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S.Res. 318 (113th): A resolution expressing the sense of the Senate regarding the critical need for political dialogue in Bangladesh, and for other purposes.

The text of the resolution below is as of Jan 7, 2014 (Resolution Agreed to by Senate).



2d Session

S. RES. 318


December 11, 2013

(for himself, Mr. Enzi, Mr. Murphy, Mrs. Boxer, Mr. Boozman, Mr. Kaine, Mr. Blunt, Mrs. Shaheen, and Mr. Menendez) submitted the following resolution; which was referred to the Committee on Foreign Relations

December 18, 2013

Reported by , without amendment and with an amendment to the title

January 7, 2014

Considered and agreed to with an amendment to the title


Expressing the sense of the Senate regarding the critical need for political dialogue in Bangladesh, and for other purposes.

Whereas the nation of Bangladesh was established in 1971 after a bitter war in which it split from Pakistan, and for many of the ensuing years until 1990, it was ruled by military governments;

Whereas political tensions have at times turned to violence in Bangladesh, undermining the democratic process;

Whereas the last parliamentary elections in Bangladesh originally scheduled for January 2007, were postponed indefinitely after the military intervened amid rising violence and questions about the electoral process’s credibility;

Whereas a military-backed civilian caretaker government held power until December 2008 when Bangladeshis returned to the polls to elect a new parliament for the first time in many years;

Whereas ongoing antagonism between the country’s two ruling parties, the Awami League and the Bangladesh Nationalist Party, distracts from the important needs of the country;

Whereas concerns have grown about religious extremism in the otherwise usually tolerant country;

Whereas the United States-Bangladesh relationship is strong and involves many shared interests, including regional economic integration, counterterrorism, counter-piracy, poverty alleviation, food security, regional stability, and mitigation of natural disasters;

Whereas bilateral trade between the United States and Bangladesh now tops $6,000,000,000 annually, with major United States companies making significant long-term investments in Bangladesh;

Whereas the economy of Bangladesh has grown six percent per year over the last two decades, despite a range of challenges;

Whereas the poverty rate in Bangladesh dropped from 40 percent to 31 percent between 2005 and 2010—a notable accomplishment in a country in which poverty has been deep and widespread;

Whereas the Grameen Bank’s revolutionary microfinance lending to the poor has helped reduce poverty not only in Bangladesh, but has served as an innovative and powerful model for helping the poor elsewhere in the world;

Whereas the Department of State, Congress, and other high profile international voices have recognized the Grameen Bank’s innovative work and expressed great concern over actions by the Government of Bangladesh that undermine the Bank's independence;

Whereas Bangladesh, an example of a moderate and diverse Muslim-majority democracy, is scheduled to have national elections on January 5, 2014;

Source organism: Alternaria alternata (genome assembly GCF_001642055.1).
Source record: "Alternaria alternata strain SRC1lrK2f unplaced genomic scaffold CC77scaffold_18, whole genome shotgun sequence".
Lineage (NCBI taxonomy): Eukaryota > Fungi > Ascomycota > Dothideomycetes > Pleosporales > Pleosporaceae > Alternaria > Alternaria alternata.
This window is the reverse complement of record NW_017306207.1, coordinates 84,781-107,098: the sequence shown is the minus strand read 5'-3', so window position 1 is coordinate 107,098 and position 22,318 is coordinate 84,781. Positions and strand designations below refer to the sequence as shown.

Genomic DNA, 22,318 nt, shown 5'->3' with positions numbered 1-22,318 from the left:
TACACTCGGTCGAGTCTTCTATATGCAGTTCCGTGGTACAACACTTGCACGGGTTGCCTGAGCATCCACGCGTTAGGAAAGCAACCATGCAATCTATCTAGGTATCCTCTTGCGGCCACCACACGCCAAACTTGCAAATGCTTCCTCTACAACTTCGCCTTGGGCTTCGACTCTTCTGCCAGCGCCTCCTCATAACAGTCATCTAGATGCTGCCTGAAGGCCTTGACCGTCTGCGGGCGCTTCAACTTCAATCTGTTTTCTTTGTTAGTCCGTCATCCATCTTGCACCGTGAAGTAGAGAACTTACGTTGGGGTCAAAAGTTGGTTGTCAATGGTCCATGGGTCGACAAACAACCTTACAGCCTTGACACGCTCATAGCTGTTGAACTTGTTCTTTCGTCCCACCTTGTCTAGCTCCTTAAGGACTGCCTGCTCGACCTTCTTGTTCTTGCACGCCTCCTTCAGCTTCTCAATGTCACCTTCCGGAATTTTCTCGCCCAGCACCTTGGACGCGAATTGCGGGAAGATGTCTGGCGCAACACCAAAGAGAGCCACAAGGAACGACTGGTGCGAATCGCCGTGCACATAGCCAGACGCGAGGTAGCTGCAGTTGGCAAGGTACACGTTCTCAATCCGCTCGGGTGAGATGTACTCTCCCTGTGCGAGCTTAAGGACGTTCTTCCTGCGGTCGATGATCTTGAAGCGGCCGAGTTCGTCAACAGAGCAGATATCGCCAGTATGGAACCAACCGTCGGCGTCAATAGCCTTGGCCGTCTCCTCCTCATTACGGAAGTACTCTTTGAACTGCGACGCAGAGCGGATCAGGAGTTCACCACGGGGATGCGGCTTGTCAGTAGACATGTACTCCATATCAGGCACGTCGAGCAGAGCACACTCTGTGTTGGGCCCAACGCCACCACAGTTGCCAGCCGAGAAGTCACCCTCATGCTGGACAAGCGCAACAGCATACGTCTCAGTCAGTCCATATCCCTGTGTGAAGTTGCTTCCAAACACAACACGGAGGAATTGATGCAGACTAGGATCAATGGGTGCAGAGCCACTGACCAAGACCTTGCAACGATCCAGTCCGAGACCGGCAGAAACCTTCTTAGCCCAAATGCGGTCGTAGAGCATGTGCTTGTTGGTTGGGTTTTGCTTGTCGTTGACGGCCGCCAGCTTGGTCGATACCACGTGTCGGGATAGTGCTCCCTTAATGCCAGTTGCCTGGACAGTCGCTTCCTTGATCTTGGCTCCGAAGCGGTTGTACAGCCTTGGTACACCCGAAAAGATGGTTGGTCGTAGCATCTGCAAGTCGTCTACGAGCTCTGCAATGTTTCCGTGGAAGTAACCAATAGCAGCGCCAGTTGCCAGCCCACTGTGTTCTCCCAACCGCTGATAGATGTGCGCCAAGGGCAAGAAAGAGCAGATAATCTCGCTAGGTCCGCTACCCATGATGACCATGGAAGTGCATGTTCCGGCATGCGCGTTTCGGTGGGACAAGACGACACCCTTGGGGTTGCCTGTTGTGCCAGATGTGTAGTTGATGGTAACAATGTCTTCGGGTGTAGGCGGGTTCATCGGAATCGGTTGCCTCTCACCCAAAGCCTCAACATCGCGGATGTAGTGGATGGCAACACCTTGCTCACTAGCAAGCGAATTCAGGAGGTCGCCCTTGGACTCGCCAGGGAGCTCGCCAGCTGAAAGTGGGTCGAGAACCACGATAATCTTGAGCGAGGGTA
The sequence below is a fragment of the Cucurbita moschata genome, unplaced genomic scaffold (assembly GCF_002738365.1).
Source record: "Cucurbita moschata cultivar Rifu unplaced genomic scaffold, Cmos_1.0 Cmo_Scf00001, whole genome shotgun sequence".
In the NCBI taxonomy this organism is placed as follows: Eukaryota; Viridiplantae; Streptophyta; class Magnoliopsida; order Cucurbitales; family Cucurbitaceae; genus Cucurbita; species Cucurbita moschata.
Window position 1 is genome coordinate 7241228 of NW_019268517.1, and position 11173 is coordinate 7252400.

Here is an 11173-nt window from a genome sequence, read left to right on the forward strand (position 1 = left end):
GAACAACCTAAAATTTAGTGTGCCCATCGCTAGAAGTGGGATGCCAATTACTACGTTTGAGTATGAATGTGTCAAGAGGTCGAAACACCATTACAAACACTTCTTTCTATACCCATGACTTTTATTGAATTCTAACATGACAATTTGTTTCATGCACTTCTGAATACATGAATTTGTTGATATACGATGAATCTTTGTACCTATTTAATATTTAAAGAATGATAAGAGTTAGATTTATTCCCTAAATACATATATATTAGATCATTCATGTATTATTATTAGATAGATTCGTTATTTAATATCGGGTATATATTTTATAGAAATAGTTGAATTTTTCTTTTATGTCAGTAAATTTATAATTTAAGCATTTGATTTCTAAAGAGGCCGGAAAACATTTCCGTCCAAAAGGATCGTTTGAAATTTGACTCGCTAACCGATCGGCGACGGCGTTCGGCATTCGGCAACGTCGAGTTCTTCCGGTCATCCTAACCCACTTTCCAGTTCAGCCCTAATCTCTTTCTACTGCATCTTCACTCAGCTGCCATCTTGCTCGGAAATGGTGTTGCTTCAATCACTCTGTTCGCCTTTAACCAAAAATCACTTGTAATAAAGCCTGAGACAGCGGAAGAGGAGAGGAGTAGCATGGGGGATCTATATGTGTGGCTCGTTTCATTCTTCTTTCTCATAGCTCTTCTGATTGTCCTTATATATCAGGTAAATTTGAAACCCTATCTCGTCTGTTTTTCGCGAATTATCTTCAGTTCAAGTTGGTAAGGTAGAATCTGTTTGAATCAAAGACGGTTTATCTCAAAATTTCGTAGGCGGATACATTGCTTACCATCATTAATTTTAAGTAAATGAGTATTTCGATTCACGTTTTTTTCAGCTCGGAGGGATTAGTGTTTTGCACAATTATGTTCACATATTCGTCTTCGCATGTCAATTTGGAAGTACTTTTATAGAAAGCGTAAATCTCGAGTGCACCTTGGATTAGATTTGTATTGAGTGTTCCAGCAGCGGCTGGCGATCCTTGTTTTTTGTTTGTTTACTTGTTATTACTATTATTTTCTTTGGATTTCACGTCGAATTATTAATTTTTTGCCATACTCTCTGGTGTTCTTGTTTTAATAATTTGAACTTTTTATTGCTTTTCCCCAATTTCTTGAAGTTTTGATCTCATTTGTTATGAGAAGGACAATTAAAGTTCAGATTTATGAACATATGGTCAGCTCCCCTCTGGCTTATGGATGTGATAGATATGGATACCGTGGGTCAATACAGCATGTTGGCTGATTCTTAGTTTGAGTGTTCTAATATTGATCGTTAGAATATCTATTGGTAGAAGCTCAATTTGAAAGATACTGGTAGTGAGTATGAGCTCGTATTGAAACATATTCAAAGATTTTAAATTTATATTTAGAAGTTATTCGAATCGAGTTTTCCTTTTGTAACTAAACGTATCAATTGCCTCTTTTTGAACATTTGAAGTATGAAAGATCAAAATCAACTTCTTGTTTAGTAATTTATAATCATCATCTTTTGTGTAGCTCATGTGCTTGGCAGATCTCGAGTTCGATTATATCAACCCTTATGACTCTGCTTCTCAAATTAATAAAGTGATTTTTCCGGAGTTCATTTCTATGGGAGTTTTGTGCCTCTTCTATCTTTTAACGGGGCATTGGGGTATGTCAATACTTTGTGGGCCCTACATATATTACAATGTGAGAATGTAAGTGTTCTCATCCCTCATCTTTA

Whereas, in 2013, hundreds of Bangladeshis died in violent clashes as a result of political violence and unrest, and some opposition and human rights activists have been arrested;

Whereas trials held by the International Crimes Tribunal in Bangladesh—set up to prosecute those responsible for atrocities committed during Bangladesh’s war of liberation with Pakistan in 1971—have fallen short of international standards;

Whereas the Government of Bangladesh eliminated a constitutional provision requiring the governing party to cede power to a neutral caretaker government three months before an election;

Whereas the 18-member opposition coalition in Bangladesh called for numerous nationwide strikes and transportation blockades in 2013, resulting in dozens of deaths;

Whereas Bangladeshi students cannot attend school and complete mandatory exams due to the strikes and blockades and related violence;

Whereas many citizens of Bangladesh have had their work and daily activities disrupted due to the strikes and related violence, which come at a cost to the economy and stability of Bangladesh;

Whereas a stable, moderate, secular, Muslim-majority democracy with the world’s seventh-largest population, and the world’s fourth-largest Muslim population, will have lasting positive impacts in the region and beyond;

Whereas the success of the democratic process in Bangladesh is of great importance to the United States and the world; and

Whereas during the week of December 8, 2013, United Nations Assistant Secretary General Oscar Fernandez-Taranco visited Bangladesh to foster political dialogue between Bangladeshi political parties and leaders in order to bring a halt to violence and allow for a credible peaceful election: Now, therefore, be it

That the Senate


condemns the political violence in Bangladesh and urges political leaders in that country to engage directly and substantively in a dialogue toward free, fair, and credible elections;


expresses great concern about the continued political deadlock in Bangladesh that distracts from the country’s many important challenges;


urges political leaders in Bangladesh to take immediate steps to rein in and to condemn the violence as well as to provide space for peaceful political protests;


urges political leaders in Bangladesh to ensure the safety and access of observers in its upcoming elections;


supports ongoing efforts by United Nations Assistant Secretary General Oscar Fernandez-Taranco to foster political dialogue between political factions in Bangladesh; and


urges the Government of Bangladesh to ensure judicial independence, end harassment of human rights activists, and restore the independence of the Grameen Bank.